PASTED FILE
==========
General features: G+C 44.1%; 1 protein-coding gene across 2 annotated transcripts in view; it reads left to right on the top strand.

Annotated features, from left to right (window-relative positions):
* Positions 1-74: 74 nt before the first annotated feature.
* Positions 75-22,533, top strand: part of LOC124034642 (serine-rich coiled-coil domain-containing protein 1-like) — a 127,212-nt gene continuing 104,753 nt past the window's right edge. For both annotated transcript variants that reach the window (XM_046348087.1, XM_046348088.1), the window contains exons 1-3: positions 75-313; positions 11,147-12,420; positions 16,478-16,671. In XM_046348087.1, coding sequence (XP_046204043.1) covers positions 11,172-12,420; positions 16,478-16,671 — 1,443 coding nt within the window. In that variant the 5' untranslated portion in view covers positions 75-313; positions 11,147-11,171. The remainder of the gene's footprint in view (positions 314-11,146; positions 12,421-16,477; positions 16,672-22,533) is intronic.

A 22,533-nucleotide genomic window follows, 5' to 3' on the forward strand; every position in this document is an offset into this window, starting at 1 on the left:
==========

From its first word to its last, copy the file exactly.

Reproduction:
General features: G+C 44.1%; 1 protein-coding gene across 2 annotated transcripts in view; it reads left to right on the top strand.

Annotated features, from left to right (window-relative positions):
* Positions 1-74: 74 nt before the first annotated feature.
* Positions 75-22,533, top strand: part of LOC124034642 (serine-rich coiled-coil domain-containing protein 1-like) — a 127,212-nt gene continuing 104,753 nt past the window's right edge. For both annotated transcript variants that reach the window (XM_046348087.1, XM_046348088.1), the window contains exons 1-3: positions 75-313; positions 11,147-12,420; positions 16,478-16,671. In XM_046348087.1, coding sequence (XP_046204043.1) covers positions 11,172-12,420; positions 16,478-16,671 — 1,443 coding nt within the window. In that variant the 5' untranslated portion in view covers positions 75-313; positions 11,147-11,171. The remainder of the gene's footprint in view (positions 314-11,146; positions 12,421-16,477; positions 16,672-22,533) is intronic.

A 22,533-nucleotide genomic window follows, 5' to 3' on the forward strand; every position in this document is an offset into this window, starting at 1 on the left: